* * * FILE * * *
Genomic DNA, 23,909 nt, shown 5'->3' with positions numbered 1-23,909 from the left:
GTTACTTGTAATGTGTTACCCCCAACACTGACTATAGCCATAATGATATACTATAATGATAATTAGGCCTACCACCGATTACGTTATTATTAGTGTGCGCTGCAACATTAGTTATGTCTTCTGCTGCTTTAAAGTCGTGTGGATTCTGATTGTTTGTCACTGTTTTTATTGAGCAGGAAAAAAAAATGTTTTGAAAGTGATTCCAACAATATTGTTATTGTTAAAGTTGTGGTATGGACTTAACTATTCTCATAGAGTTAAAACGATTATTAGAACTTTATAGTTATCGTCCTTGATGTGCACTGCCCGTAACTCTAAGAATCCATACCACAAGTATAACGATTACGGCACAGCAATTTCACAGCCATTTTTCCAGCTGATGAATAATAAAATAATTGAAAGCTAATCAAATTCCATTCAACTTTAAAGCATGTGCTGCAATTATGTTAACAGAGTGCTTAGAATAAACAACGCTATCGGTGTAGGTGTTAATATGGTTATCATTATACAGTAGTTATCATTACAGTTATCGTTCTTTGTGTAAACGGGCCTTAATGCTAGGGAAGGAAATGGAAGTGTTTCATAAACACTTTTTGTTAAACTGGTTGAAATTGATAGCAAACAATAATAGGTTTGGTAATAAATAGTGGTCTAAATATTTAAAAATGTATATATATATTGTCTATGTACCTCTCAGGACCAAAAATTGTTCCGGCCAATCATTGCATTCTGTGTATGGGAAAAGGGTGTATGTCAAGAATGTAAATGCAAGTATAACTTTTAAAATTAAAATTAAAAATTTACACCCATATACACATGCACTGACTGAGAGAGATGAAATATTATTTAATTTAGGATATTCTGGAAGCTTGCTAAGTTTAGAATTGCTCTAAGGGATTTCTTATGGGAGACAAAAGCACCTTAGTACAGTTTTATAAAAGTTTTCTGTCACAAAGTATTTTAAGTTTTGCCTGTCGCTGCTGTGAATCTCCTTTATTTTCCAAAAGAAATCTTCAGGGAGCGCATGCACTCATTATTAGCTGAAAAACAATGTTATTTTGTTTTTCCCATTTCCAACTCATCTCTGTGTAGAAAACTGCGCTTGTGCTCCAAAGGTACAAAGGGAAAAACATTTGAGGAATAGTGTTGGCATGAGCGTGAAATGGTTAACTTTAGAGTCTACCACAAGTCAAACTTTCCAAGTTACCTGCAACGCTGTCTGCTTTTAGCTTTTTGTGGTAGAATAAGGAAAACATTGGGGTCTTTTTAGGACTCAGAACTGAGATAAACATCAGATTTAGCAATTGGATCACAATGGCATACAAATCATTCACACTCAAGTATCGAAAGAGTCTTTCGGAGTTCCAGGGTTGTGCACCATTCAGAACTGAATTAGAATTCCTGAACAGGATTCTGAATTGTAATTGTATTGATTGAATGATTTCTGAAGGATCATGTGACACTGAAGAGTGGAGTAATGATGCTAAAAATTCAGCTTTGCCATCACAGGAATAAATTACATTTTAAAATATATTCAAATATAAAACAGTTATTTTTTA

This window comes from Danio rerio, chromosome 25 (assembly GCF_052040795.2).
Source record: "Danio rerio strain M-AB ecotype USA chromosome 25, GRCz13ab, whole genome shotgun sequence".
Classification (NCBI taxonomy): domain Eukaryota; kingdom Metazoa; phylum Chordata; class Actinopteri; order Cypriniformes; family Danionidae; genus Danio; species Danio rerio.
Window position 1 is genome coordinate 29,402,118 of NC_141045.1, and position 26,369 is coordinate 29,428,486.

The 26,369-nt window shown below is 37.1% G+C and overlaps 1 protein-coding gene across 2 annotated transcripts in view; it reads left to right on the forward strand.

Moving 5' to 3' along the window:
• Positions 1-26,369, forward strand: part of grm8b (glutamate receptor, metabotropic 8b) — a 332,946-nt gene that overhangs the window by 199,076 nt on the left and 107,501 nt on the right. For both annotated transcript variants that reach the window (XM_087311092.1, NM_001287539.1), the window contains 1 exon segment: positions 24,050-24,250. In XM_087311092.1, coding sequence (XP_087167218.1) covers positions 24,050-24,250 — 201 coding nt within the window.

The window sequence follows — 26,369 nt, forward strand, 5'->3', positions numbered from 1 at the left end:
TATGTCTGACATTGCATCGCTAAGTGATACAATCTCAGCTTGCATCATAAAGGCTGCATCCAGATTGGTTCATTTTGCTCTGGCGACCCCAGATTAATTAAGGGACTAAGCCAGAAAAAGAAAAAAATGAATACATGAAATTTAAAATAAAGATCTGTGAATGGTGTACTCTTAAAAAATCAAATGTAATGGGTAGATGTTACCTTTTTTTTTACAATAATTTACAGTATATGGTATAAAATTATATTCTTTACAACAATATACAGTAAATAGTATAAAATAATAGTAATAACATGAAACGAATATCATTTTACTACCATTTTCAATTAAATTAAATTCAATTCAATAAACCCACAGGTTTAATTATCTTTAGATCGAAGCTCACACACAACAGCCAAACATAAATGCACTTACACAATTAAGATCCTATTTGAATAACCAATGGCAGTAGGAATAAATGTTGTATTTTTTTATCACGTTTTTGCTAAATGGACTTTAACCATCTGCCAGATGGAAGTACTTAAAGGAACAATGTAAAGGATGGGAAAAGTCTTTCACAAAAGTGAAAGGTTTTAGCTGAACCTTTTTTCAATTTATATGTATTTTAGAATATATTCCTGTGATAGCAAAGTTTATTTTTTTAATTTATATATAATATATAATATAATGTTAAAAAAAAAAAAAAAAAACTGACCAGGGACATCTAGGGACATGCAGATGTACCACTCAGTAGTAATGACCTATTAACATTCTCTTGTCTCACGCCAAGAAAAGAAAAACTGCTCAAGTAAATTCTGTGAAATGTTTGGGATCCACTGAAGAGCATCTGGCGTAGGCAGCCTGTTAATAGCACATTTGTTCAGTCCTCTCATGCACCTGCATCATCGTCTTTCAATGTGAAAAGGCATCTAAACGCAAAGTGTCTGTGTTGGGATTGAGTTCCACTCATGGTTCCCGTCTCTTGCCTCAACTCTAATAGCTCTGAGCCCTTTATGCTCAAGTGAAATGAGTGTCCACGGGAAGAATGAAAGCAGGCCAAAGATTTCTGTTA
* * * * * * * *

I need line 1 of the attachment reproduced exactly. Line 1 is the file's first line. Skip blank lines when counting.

Genomic DNA, 23,909 nt, shown 5'->3' with positions numbered 1-23,909 from the left: